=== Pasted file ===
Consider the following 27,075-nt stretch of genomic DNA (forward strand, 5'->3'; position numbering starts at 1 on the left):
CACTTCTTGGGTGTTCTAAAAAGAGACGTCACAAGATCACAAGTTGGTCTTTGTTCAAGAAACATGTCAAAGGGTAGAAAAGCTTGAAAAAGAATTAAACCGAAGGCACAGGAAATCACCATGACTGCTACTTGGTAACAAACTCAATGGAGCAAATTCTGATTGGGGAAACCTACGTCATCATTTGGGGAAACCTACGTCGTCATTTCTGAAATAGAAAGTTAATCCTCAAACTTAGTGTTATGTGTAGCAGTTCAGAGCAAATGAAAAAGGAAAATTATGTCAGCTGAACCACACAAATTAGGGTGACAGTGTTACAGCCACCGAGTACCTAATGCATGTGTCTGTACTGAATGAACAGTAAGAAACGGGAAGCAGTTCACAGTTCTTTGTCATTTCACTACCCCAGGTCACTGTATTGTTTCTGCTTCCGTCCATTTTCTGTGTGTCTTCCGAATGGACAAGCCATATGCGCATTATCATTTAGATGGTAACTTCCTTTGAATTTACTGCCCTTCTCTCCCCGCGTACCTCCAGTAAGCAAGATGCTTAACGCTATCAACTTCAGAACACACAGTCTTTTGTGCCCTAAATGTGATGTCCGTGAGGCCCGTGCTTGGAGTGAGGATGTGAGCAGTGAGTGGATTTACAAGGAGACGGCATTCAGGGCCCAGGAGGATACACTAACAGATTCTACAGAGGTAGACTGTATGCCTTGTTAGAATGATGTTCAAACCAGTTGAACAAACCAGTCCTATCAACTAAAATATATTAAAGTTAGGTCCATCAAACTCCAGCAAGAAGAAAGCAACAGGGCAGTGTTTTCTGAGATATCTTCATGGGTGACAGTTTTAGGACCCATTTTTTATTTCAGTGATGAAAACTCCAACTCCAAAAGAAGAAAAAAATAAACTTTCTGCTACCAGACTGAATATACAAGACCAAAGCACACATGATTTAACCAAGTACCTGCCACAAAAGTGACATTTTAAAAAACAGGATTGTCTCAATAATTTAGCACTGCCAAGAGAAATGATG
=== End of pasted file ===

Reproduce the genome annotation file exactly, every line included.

Consider the following 27,075-nt stretch of genomic DNA (forward strand, 5'->3'; position numbering starts at 1 on the left):
CACTTCTTGGGTGTTCTAAAAAGAGACGTCACAAGATCACAAGTTGGTCTTTGTTCAAGAAACATGTCAAAGGGTAGAAAAGCTTGAAAAAGAATTAAACCGAAGGCACAGGAAATCACCATGACTGCTACTTGGTAACAAACTCAATGGAGCAAATTCTGATTGGGGAAACCTACGTCATCATTTGGGGAAACCTACGTCGTCATTTCTGAAATAGAAAGTTAATCCTCAAACTTAGTGTTATGTGTAGCAGTTCAGAGCAAATGAAAAAGGAAAATTATGTCAGCTGAACCACACAAATTAGGGTGACAGTGTTACAGCCACCGAGTACCTAATGCATGTGTCTGTACTGAATGAACAGTAAGAAACGGGAAGCAGTTCACAGTTCTTTGTCATTTCACTACCCCAGGTCACTGTATTGTTTCTGCTTCCGTCCATTTTCTGTGTGTCTTCCGAATGGACAAGCCATATGCGCATTATCATTTAGATGGTAACTTCCTTTGAATTTACTGCCCTTCTCTCCCCGCGTACCTCCAGTAAGCAAGATGCTTAACGCTATCAACTTCAGAACACACAGTCTTTTGTGCCCTAAATGTGATGTCCGTGAGGCCCGTGCTTGGAGTGAGGATGTGAGCAGTGAGTGGATTTACAAGGAGACGGCATTCAGGGCCCAGGAGGATACACTAACAGATTCTACAGAGGTAGACTGTATGCCTTGTTAGAATGATGTTCAAACCAGTTGAACAAACCAGTCCTATCAACTAAAATATATTAAAGTTAGGTCCATCAAACTCCAGCAAGAAGAAAGCAACAGGGCAGTGTTTTCTGAGATATCTTCATGGGTGACAGTTTTAGGACCCATTTTTTATTTCAGTGATGAAAACTCCAACTCCAAAAGAAGAAAAAAATAAACTTTCTGCTACCAGACTGAATATACAAGACCAAAGCACACATGATTTAACCAAGTACCTGCCACAAAAGTGACATTTTAAAAAACAGGATTGTCTCAATAATTTAGCACTGCCAAGAGAAATGATG